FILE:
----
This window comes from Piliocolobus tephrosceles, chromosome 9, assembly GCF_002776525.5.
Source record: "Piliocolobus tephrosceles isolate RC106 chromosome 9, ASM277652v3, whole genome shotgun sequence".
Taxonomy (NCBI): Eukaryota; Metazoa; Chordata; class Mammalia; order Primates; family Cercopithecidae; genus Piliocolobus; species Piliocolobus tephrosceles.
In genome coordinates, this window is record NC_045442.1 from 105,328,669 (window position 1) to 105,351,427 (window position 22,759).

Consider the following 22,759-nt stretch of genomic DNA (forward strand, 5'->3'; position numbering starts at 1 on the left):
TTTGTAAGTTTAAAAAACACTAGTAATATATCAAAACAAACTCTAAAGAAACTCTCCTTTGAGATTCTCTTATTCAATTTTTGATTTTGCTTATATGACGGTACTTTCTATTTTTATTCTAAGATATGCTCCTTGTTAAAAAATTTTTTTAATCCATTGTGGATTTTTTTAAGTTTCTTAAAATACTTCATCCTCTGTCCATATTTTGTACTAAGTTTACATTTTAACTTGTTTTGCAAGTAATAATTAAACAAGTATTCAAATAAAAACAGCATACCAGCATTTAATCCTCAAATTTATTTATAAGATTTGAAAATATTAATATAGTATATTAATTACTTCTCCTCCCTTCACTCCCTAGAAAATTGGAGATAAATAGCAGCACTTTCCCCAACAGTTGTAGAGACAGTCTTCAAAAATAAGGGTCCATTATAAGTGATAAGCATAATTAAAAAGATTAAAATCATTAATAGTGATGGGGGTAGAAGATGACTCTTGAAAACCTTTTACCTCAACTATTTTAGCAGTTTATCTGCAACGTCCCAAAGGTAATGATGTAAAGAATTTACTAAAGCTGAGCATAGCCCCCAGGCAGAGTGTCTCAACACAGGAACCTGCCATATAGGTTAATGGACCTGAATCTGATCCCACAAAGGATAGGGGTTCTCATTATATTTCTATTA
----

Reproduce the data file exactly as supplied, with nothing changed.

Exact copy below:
This window comes from Piliocolobus tephrosceles, chromosome 9, assembly GCF_002776525.5.
Source record: "Piliocolobus tephrosceles isolate RC106 chromosome 9, ASM277652v3, whole genome shotgun sequence".
Taxonomy (NCBI): Eukaryota; Metazoa; Chordata; class Mammalia; order Primates; family Cercopithecidae; genus Piliocolobus; species Piliocolobus tephrosceles.
In genome coordinates, this window is record NC_045442.1 from 105,328,669 (window position 1) to 105,351,427 (window position 22,759).

Consider the following 22,759-nt stretch of genomic DNA (forward strand, 5'->3'; position numbering starts at 1 on the left):
TTTGTAAGTTTAAAAAACACTAGTAATATATCAAAACAAACTCTAAAGAAACTCTCCTTTGAGATTCTCTTATTCAATTTTTGATTTTGCTTATATGACGGTACTTTCTATTTTTATTCTAAGATATGCTCCTTGTTAAAAAATTTTTTTAATCCATTGTGGATTTTTTTAAGTTTCTTAAAATACTTCATCCTCTGTCCATATTTTGTACTAAGTTTACATTTTAACTTGTTTTGCAAGTAATAATTAAACAAGTATTCAAATAAAAACAGCATACCAGCATTTAATCCTCAAATTTATTTATAAGATTTGAAAATATTAATATAGTATATTAATTACTTCTCCTCCCTTCACTCCCTAGAAAATTGGAGATAAATAGCAGCACTTTCCCCAACAGTTGTAGAGACAGTCTTCAAAAATAAGGGTCCATTATAAGTGATAAGCATAATTAAAAAGATTAAAATCATTAATAGTGATGGGGGTAGAAGATGACTCTTGAAAACCTTTTACCTCAACTATTTTAGCAGTTTATCTGCAACGTCCCAAAGGTAATGATGTAAAGAATTTACTAAAGCTGAGCATAGCCCCCAGGCAGAGTGTCTCAACACAGGAACCTGCCATATAGGTTAATGGACCTGAATCTGATCCCACAAAGGATAGGGGTTCTCATTATATTTCTATTA